It is now almost four years since the life in our village changed. A farmer who owns 5000 acres in this area decided, in the way of farmers, to maximise his profits.
There was a stretch of land between four villages. Although there was public footpath there, it was not designated as a site of outstanding natural beauty. A good spot, then, to put three or four 126 metre wind turbines. It would make the landowner hundreds of thousands of pounds over the next 25 years or so, while the developer would profit from the generous public subsidies on offer.
So began a process which has rumbled on miserably since 2007. The land is an unspoilt, uncluttered stretch of the Waveney Valley, much loved by locals, home to golden plovers, lapwings, skylarks and barn owls. It is good, quiet English countryside – or, to put in planning-speak, a invaluable leisure amenity to local residents. It would be difficult to find a less appropriate area to industrialise.
Four years, two developers, thousands of pages of evidence and several planning meetings later, the struggle continues. Nothing attracts a combination of intellectual dishonesty and mindless, bullying emotionalism quite like business investments in onshore wind, I have discovered.
The opposition to the development, though, is strong and organised. Ordinary people, who are not obviously militant by nature, can be a powerful force when something important is threatened.
The latest developer, having had their application sounded rejected by a 10-0 planning committee decision, have just decided to take the matter to appeal. Yet again, we will be ready for them.
But what a waste of time for us. What a horrible way to make a living for them. Who would have thought defending the right of residents to peace and enjoyment of their local countryside would prove to be so difficult and controversial?
Last year, I wrote about what makes this little patch of land – and others like it – so special in Icons of England, a book edited by Bill Bryson and commissioned by the Campaign for the Protection of Rural England. Here’s my essay:
Outside the village of Dickleburgh in the Waveney Valley of south Norfolk, there is a narrow lane called Lonely Road. After a few hundred yards, it becomes a footpath which leads past a farmhouse and a row of allotments. There, at the end of the track, the path grows narrower and enters a stretch of woodland which forms a sort of passageway into the landscape. When you emerge, you find yourself in the kind of landscape for which this part of England is so well loved – open, undulating farmland, with small woods dividing the fields under a big Norfolk sky. In winter, you are likely to see flocks of golden plovers and lapwings which regularly visit these fields; in summer, the sound of skylark song will be in the air.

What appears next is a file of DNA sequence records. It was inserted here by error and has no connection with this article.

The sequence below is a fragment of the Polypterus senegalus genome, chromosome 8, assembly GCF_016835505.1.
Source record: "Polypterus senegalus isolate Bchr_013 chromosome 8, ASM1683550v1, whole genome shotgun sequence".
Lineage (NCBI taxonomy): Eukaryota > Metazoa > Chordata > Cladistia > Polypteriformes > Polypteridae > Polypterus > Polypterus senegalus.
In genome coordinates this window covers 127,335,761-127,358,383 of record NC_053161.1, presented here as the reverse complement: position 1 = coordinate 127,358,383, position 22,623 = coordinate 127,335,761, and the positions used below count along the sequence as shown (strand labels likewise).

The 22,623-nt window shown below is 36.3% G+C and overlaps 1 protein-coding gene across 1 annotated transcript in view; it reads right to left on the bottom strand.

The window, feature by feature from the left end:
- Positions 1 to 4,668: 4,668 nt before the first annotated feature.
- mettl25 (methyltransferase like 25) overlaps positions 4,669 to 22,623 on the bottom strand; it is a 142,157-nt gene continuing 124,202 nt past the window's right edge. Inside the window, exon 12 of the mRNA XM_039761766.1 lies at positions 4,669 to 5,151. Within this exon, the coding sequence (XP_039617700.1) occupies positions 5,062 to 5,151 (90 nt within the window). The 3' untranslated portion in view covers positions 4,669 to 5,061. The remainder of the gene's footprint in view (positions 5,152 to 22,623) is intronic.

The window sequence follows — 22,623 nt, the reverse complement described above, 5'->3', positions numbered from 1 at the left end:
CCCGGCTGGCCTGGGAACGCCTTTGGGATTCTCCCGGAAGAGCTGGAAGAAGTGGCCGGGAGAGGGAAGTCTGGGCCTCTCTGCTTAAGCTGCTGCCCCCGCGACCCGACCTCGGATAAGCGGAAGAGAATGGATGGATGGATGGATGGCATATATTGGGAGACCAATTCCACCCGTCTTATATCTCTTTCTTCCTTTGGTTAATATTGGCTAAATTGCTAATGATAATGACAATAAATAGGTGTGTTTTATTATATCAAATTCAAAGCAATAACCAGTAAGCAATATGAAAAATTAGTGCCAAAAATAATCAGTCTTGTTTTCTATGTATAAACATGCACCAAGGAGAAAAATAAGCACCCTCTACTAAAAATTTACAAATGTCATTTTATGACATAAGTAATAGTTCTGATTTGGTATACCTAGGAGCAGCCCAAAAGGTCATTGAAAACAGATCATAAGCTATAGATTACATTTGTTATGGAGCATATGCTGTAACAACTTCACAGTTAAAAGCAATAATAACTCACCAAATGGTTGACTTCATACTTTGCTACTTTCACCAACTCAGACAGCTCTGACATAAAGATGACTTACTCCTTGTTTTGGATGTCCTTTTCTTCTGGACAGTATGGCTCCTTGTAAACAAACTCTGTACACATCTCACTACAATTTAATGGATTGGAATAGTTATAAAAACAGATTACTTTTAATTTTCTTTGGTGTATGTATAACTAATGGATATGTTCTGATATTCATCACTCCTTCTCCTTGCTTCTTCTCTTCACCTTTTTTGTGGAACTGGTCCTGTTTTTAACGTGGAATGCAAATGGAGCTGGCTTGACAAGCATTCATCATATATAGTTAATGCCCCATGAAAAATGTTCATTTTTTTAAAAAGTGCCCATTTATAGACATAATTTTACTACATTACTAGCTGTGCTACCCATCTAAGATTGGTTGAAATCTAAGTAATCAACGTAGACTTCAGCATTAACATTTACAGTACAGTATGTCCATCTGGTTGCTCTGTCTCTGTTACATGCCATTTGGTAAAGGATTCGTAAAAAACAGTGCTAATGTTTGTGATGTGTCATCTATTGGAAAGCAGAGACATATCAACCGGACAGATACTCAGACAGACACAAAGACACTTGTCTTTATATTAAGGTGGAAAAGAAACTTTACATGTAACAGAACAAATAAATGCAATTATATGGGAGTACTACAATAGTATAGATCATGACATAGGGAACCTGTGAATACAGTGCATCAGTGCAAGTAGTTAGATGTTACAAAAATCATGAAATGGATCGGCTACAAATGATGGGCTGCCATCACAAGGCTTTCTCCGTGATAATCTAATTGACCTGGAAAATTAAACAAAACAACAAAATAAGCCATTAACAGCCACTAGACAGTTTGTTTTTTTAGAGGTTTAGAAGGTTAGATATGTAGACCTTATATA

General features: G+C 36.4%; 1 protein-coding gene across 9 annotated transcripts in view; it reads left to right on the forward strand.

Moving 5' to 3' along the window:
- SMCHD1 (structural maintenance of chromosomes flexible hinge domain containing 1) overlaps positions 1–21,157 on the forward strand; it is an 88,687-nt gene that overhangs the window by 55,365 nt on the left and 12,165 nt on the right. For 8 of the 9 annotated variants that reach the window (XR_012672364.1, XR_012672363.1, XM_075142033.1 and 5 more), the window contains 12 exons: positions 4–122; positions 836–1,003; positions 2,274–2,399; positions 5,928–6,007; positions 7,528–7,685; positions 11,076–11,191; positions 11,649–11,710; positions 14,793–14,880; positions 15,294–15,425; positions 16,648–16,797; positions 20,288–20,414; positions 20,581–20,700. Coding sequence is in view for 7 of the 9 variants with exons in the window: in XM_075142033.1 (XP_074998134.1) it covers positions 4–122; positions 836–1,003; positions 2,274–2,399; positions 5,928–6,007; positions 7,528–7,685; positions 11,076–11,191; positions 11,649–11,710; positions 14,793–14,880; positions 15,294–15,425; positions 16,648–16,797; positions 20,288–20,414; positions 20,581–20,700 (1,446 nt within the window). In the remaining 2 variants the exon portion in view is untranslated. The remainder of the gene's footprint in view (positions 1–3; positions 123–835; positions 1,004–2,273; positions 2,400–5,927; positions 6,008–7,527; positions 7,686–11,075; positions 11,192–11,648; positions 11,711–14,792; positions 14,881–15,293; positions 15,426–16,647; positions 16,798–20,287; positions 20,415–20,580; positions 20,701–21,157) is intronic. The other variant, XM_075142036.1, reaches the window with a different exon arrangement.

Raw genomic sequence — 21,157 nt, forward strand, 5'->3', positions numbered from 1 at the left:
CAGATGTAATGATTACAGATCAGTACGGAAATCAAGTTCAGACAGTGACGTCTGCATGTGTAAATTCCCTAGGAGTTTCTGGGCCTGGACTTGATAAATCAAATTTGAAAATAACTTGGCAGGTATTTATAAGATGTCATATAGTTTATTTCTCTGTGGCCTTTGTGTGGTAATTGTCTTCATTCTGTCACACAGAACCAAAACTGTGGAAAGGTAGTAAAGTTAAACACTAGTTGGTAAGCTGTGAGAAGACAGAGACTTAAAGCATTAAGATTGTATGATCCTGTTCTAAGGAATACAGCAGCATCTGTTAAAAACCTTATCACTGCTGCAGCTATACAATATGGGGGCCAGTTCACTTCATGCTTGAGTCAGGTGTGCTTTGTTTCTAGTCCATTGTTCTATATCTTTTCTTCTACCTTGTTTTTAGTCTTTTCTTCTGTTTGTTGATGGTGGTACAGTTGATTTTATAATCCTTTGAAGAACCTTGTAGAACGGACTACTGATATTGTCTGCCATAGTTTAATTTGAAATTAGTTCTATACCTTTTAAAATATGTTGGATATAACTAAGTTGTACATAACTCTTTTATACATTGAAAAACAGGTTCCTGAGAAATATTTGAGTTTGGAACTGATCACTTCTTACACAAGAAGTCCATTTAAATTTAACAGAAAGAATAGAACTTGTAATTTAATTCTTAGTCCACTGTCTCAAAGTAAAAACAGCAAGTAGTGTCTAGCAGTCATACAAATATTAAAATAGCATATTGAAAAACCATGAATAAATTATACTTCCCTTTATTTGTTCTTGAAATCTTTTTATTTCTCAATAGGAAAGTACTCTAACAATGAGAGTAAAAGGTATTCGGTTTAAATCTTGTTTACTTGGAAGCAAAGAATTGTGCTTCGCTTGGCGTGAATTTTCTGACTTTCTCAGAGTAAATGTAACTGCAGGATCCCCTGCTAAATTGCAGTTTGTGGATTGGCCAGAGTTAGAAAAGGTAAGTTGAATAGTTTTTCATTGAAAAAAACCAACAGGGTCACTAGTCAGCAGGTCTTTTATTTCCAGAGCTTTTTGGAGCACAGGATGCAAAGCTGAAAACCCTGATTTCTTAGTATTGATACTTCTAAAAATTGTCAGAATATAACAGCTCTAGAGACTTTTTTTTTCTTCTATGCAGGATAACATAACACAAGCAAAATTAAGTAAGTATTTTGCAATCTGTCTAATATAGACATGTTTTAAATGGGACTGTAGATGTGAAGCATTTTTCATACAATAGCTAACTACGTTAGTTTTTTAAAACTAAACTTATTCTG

This place has a history – it was once the site of Pulham Air Station, from where the first transatlantic crossing by air balloon took place – but its present is more important. Today Lonely Road offers the residents of the four villages nearby, of which I am one, the chance to enjoy a landscape, uncluttered by pylons, masts, roads or railways. Its ordinary beauty is something we have taken for granted down the years.
Only when a local planning officer recently referred to the “unexceptional quality of the landscape” did ordinariness become a problem. The planner was supporting an application for a wind-measuring mast. By the time this book is published, the fields surrounding Lonely Road may well be on the way to becoming definitively cluttered. Thanks to the determined efforts of a landowner and the opportunism of a developer, there is a plan to place three 126 metre wind turbines on the fields.
So our little community, like many others across Britain, finds itself caught up in the great national debate about the future of the planet. It is difficult to convey how unpleasant and, above all, how strange the experience has been. Those of us who agree that a shift to renewable energy is essential, but that global need does not justify the sacrifice of much-loved countryside, are regularly portrayed as villainous and selfish – we are the equivalent of drink-drivers, one government minister has said. Landowners and developers whose only motive is financial are suddenly heroes of the environment. Politicians, speaking to a largely urban electorate, have discovered that wind turbines are an easy vote-winner, symbols of green concern which will be viewed by the vast majority only on TV screens or on holiday.
What chance has our little patch of “unexceptional” landscape against the might of environmental correctness? To those who do not enjoy or understand the countryside - like most politicians, one suspects – the idea that a few fields and birds, a bit of woodland, can be set against a great global concern will seem bizarre. Yet, as they become increasingly rare, these unspoilt, ordinary places matter, each in its own particular way. The fields outside Dickleburgh, for example, offer an unusual variety of birdlife, access to nature and rural peace for hundreds of villagers. The great abstract ideals of environmentalism mean nothing when they are achieved against the grain of local environments.
It is difficult, walking down Lonely Road, not to be saddened by the concrete and steel nightmare which may well lie ahead. In years to come, when the ugly remains of greed and political panic litter the landscape - the true icons of early 21st century Britain - future generations may wonder what on earth possessed their parents and grandparents to give up so easily what is so precious.
ICONS OF ENGLAND, edited by Bill Bryson and published in paperback by Black Swan, is available from independent bookshops or here.